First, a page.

PRESS & MEDIA
PRESS & MEDIA
Pictured Above: Mni Wiconi banner on display at the Sacred Stone Camp near Cannonball, ND in 2016
July 15th marked the 5th anniversary of a prayer run that brought the #NoDAPL movement into the public consciousness. On that date in 2016, Indigenous youth living in the Sacred Stone Camp at Standing Rock began a 2,000+ mile run from North Dakota to Washington D.C. to demand a stop to the construction of the Dakota Access Pipeline (DAPL) by oil/gas company Energy Transfer Partners. The pipeline, which began operating in 2017, is opposed by Native water protectors and allies of the #NoDAPL movement for various reasons, including its high risk of polluting water sources for the Standing Rock Sioux Tribe and the communities in its path, its disturbance of sacred burial sites during construction, and its role in the larger climate crisis facing the world today.
United by the belief that Water is Life (Mni Wiconi in Lakota), the #NoDAPL movement began to grow throughout 2016 as water protectors came together at the Sacred Stone Camp on the Standing Rock Reservation. The camp, located near the site of DAPL construction, would eventually become the largest gathering of Indigenous nations in modern American history. Following months of demonstrations at the camp and across the nation, construction of the pipeline was briefly halted by the federal government in December 2016. However, an executive order by then-President Trump rebooted the DAPL project and led to its completion in mid-2017.
There were at least five leaks from the DAPL during its first six months of operation, and though the pipeline is currently under environmental review by the Army Corps of Engineers, oil continues to flow through it today. As a result, Lakota youth leaders recently announced plans for another youth run to demand a full shutdown of the DAPL by President Biden.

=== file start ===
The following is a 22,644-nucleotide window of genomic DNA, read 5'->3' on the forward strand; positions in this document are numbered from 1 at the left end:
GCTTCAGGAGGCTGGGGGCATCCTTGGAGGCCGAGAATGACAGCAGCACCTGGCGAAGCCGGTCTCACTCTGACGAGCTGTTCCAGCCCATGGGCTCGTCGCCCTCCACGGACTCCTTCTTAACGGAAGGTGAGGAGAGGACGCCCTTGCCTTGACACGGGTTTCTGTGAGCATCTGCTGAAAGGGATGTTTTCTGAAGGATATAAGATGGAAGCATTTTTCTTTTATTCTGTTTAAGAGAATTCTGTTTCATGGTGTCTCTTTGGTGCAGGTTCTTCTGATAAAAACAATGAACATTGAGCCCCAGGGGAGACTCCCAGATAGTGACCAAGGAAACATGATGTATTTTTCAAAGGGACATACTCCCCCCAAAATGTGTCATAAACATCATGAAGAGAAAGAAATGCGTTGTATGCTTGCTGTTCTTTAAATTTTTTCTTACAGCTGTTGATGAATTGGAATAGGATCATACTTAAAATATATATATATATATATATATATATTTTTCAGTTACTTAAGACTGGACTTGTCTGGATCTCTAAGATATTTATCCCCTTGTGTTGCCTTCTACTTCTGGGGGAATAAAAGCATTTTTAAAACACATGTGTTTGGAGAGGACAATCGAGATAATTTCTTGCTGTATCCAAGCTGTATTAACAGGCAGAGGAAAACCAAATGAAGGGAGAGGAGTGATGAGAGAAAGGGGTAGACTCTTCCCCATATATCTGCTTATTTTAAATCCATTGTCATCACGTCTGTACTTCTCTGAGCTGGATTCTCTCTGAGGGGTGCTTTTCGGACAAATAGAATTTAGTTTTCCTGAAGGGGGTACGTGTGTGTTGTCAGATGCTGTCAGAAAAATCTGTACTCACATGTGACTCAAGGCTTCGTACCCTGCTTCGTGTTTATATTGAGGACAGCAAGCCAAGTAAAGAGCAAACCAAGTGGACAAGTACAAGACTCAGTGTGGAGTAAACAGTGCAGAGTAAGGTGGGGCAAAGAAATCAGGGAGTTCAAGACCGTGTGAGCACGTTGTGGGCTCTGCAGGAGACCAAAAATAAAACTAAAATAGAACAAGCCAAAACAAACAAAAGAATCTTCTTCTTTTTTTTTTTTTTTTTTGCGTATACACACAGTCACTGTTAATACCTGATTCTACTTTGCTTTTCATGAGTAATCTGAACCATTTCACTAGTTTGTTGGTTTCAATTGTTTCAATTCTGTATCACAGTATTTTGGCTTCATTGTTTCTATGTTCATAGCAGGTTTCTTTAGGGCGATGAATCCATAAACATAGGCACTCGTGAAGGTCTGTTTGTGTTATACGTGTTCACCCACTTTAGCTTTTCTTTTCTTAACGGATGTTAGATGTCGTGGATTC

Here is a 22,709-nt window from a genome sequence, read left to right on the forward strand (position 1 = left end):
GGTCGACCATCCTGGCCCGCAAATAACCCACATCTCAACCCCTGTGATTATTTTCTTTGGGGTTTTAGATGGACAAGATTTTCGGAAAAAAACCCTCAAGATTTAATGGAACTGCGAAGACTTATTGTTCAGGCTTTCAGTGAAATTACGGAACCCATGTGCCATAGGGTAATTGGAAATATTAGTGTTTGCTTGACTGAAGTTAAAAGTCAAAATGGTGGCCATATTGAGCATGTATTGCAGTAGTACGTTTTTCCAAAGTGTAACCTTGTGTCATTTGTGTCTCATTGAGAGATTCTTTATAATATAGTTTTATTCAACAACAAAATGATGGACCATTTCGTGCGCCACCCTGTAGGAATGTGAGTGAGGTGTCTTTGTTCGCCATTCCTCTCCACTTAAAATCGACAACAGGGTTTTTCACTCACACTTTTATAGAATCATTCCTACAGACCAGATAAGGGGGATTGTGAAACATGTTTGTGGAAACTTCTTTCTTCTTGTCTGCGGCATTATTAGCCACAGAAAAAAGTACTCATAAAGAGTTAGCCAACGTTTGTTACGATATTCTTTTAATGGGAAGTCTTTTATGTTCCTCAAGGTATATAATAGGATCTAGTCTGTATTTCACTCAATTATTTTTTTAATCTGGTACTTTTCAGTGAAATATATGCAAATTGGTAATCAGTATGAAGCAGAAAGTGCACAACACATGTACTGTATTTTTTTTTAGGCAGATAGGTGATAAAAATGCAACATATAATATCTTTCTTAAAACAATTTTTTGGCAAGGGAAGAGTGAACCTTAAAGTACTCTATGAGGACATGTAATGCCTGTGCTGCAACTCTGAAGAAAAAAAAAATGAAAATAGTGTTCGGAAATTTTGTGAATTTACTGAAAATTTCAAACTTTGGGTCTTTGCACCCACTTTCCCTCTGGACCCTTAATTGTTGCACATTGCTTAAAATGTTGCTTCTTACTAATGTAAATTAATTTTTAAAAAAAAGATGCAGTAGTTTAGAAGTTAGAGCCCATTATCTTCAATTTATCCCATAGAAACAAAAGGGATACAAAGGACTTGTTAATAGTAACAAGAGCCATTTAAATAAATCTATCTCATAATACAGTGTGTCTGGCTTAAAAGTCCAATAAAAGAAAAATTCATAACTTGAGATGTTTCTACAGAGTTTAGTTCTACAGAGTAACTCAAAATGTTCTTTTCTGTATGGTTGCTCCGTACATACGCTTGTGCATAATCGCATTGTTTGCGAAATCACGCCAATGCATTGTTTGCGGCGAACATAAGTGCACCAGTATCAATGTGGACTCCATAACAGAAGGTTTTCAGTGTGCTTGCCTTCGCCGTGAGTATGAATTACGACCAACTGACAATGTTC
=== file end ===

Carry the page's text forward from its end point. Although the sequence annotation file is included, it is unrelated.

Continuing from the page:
Pictured Above: Oceti Sakowin Youth completing their 3-week journey while running to the headquarters of the Army Corps of Engineers in Washington D.C. in August 2016. Photo by Juliana Britto Schwartz
Bobbi Jean Three Legs, who helped organize the 2016 run to DC, joined the Tipi Raisers and Colorado Young Leaders for the Inspiring Action Speaker series earlier this year to share her experiences living at the Sacred Stone Camp and organizing the run. Three Legs, Standing Rock Sioux Tribe (Hunkpapa Oyate), was inspired to become a water protector after imagining what it would be like if there was no clean water to give to her young daughter. She continues to organize youth in her community around efforts to protect their land and water (Inspiring Action Speaker Series with Bobbi Jean Three Legs).
As we continue to commemorate five years since the height of the #NoDAPL movement throughout the fall and winter, stay tuned for future Reconciliation through Education newsletters on this topic.
More resources on Standing Rock listed below.
A comprehensive history of the events at Standing Rock from the Reclaiming Native Truth project:
A reflection by Sacred Stone Camp founder LaDonna Brave Bull Allard on the past and present desecration of Indigenous land, water, and life at the hands of government officials and extractive industries:
On Indigenous resistance at Standing Rock and the environmental and cultural concerns surrounding pipelines:
“Tribes Across North America Converge at Standing Rock, Hoping to be Heard” A report from PBS NewsHour
“The Standing Rock resistance and our fight for Indigenous rights” A TED Talk from Tribal Attorney Tara Houska, Couchiching First Nation https://youtu.be/wD3-6JIUF7M
On the Indigenous youth activism that inspired the movement and continues to create change today:
“The Youth Group that Launched a Movement at Standing Rock” from the New York Times
“Native Youth Deliver Petition Against Pipeline to White House” from Colorlines
“Standing Rock Lakota youth announce 93-mile relay run calling for Biden to shut down Dakota Access Pipeline” from Indian Country Today https://indiancountrytoday.com/the-press-pool/standing-rock-lakota-youth-announce-93-mile-relay-run-calling-for-biden-to-shut-down-dakota-access-pipeline
Pictured above: The Dakota Access Pipeline as seen from New Salem, ND
Sources for this blog post include: Colorlines, NBC, The New York Times, the Reclaiming Native Truth project, The Intercept, and Indian Country Today
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